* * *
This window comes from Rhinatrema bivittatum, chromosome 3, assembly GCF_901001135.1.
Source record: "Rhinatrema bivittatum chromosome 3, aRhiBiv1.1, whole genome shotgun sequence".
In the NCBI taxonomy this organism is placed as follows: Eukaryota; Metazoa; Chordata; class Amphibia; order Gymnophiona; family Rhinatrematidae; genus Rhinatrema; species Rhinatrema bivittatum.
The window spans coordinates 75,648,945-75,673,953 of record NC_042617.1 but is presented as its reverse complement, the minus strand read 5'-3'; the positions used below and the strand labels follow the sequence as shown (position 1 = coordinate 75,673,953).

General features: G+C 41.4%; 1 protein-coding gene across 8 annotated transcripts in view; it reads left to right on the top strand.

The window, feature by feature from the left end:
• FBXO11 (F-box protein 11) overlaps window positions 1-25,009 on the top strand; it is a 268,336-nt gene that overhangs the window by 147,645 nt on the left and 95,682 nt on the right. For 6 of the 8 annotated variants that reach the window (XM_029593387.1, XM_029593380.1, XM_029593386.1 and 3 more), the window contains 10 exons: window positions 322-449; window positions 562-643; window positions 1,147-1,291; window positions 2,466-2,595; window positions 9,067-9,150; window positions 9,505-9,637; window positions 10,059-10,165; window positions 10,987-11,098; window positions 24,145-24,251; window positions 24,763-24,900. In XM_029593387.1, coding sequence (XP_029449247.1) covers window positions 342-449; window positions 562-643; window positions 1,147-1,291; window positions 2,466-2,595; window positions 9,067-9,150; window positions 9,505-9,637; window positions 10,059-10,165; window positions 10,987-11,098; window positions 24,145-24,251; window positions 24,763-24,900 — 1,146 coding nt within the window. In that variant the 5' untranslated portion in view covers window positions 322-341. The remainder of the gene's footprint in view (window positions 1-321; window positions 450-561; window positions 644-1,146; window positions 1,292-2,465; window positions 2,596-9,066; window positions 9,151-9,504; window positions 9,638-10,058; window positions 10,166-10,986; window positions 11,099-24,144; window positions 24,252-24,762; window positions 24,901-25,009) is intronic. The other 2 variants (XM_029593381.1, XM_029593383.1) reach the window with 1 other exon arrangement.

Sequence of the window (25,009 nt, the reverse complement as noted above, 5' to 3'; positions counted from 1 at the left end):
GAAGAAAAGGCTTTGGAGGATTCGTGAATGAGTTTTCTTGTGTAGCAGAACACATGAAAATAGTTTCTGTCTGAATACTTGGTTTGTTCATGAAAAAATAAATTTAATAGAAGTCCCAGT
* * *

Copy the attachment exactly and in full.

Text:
This window comes from Rhinatrema bivittatum, chromosome 3, assembly GCF_901001135.1.
Source record: "Rhinatrema bivittatum chromosome 3, aRhiBiv1.1, whole genome shotgun sequence".
In the NCBI taxonomy this organism is placed as follows: Eukaryota; Metazoa; Chordata; class Amphibia; order Gymnophiona; family Rhinatrematidae; genus Rhinatrema; species Rhinatrema bivittatum.
The window spans coordinates 75,648,945-75,673,953 of record NC_042617.1 but is presented as its reverse complement, the minus strand read 5'-3'; the positions used below and the strand labels follow the sequence as shown (position 1 = coordinate 75,673,953).

General features: G+C 41.4%; 1 protein-coding gene across 8 annotated transcripts in view; it reads left to right on the top strand.

The window, feature by feature from the left end:
• FBXO11 (F-box protein 11) overlaps window positions 1-25,009 on the top strand; it is a 268,336-nt gene that overhangs the window by 147,645 nt on the left and 95,682 nt on the right. For 6 of the 8 annotated variants that reach the window (XM_029593387.1, XM_029593380.1, XM_029593386.1 and 3 more), the window contains 10 exons: window positions 322-449; window positions 562-643; window positions 1,147-1,291; window positions 2,466-2,595; window positions 9,067-9,150; window positions 9,505-9,637; window positions 10,059-10,165; window positions 10,987-11,098; window positions 24,145-24,251; window positions 24,763-24,900. In XM_029593387.1, coding sequence (XP_029449247.1) covers window positions 342-449; window positions 562-643; window positions 1,147-1,291; window positions 2,466-2,595; window positions 9,067-9,150; window positions 9,505-9,637; window positions 10,059-10,165; window positions 10,987-11,098; window positions 24,145-24,251; window positions 24,763-24,900 — 1,146 coding nt within the window. In that variant the 5' untranslated portion in view covers window positions 322-341. The remainder of the gene's footprint in view (window positions 1-321; window positions 450-561; window positions 644-1,146; window positions 1,292-2,465; window positions 2,596-9,066; window positions 9,151-9,504; window positions 9,638-10,058; window positions 10,166-10,986; window positions 11,099-24,144; window positions 24,252-24,762; window positions 24,901-25,009) is intronic. The other 2 variants (XM_029593381.1, XM_029593383.1) reach the window with 1 other exon arrangement.

Sequence of the window (25,009 nt, the reverse complement as noted above, 5' to 3'; positions counted from 1 at the left end):
GAAGAAAAGGCTTTGGAGGATTCGTGAATGAGTTTTCTTGTGTAGCAGAACACATGAAAATAGTTTCTGTCTGAATACTTGGTTTGTTCATGAAAAAATAAATTTAATAGAAGTCCCAGT